IT managers cannot identify 45% of their organisation’s network traffic, an international survey has revealed.
In fact, nearly one in four cannot identify 70% of their network traffic, according to a report by security firm Sophos, based on a survey of 2,700 IT managers in mid-sized organisations in 10 countries, including the UK.
The lack of visibility creates significant security challenges for today’s businesses and impacts effective network management, according to the Dirty secrets of network firewalls report.
Considering the debilitating impact cyber attacks can have on a business, the report said it is unsurprising that 84% of respondents agree that a lack of application visibility is a serious security concern.
“Without the ability to identify what’s running on their network, IT managers are blind to ransomware, unknown malware, data breaches and other advanced threats, as well as potentially malicious applications and rogue users,” the report said.
The report coincides with a joint warning to the UK and the US about Russian compromises of networking equipment, urging all network equipment operators to take the necessary mitigating measures.
The report also coincides with warnings to the UK telecommunications sector against using networking equipment and services from Chinese supplier ZTE because of security concerns.
Network firewalls with signature-based detection are unable to provide adequate visibility into application traffic due to a variety of factors such as the increasing use of encryption, browser emulation, and advanced evasion techniques, the report states.
“If you can’t see everything on your network, you can’t ever be confident that your organisation is protected from threats,” said Dan Schiappa, senior vice-president and general manager of products at Sophos. “IT professionals have been ‘flying blind’ for too long, and cyber criminals take advantage of this,” he said.
With governments worldwide introducing stiffer penalties for data breach and loss, Schiappa said: “Knowing who and what is on your network is becoming increasingly important. This dirty secret can’t be ignored any longer.”
On average, organisations spend seven working days remediating 16 infected machines per month. Smaller organisations of 100 to 1,000 users spend on average five working days remediating 13 machines, while larger organisations of 1,000-5,000 users spend on average 10 working days remediating 20 machines per month, according to the survey.
“A single network breach often leads to the compromise of multiple computers, so the faster you can stop the infection from spreading the more you limit the damage and time needed to clean it up,” said Schiappa.
“Companies are looking for the kind of next-generation, integrated network and endpoint protection that can stop advanced threats and prevent an isolated incident from turning into a widespread outbreak.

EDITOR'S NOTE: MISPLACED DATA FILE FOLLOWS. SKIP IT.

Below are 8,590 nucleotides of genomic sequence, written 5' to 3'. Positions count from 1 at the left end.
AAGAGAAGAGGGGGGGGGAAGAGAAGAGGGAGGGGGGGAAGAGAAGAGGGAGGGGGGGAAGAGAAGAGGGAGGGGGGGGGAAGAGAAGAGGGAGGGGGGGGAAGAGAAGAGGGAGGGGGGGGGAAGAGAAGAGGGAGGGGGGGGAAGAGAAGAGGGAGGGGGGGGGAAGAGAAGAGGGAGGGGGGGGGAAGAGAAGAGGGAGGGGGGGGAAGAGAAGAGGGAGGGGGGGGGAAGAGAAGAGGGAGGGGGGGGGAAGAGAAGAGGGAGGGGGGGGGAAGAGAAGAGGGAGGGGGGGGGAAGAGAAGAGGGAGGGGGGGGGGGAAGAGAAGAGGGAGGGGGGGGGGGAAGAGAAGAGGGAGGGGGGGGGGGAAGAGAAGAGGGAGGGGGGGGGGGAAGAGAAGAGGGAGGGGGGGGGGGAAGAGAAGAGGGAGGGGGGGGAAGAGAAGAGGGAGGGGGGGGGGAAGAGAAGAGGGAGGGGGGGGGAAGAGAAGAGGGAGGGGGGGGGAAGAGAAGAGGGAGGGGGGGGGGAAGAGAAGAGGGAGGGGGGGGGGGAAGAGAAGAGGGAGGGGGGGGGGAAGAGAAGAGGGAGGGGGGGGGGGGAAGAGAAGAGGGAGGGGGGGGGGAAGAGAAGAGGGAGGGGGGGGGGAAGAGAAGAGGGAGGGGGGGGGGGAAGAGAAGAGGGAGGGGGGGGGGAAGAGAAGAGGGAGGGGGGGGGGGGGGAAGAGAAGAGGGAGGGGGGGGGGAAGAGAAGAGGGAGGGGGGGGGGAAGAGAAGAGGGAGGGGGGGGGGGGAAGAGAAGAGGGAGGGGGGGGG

“Sophisticated exploits such as MimiKatz and EternalBlue reminded everyone that network protection is critical to endpoint security and vice versa. Only direct intelligence sharing between these two can reveal the true nature of who and what is operating on your network.”
Upgrading firewall protection
IT managers are aware firewalls need an upgrade in protection, with 79% of IT respondents saying they want better protection from their current firewall.
Almost all respondents (99%) said they want firewall technology that can automatically isolate infected computers, and 97% want endpoint and firewall protection from the same supplier which allows for direct sharing of security status information.
After security risks, lost productivity was cited as a concern for 52% of respondents when it comes to a lack of network visibility. Business productivity can be negatively impacted if IT is unable to prioritise bandwidth for critical applications, the report notes.
For industries that rely on custom software to meet specific business needs, the report said an inability to prioritise these mission critical applications over less important traffic could be costly.
Half of IT professionals who had invested in custom applications admitted that their firewall could not identify the traffic and therefore were unable to maximise their return on investment. Lack of visibility also creates a blind spot for the potential transfer of illegal or inappropriate content on corporate networks, making companies vulnerable to litigation and compliance issues, the report said.
“Organisations need a firewall that protects their investment in business-critical and custom applications by allowing employees to have prioritised access to the applications they need,” said Schiappa.
“Increasing network visibility requires a radically different approach. By enabling the firewall to receive information directly from the endpoint security, it can now positively identify all applications – even obscure or custom applications.”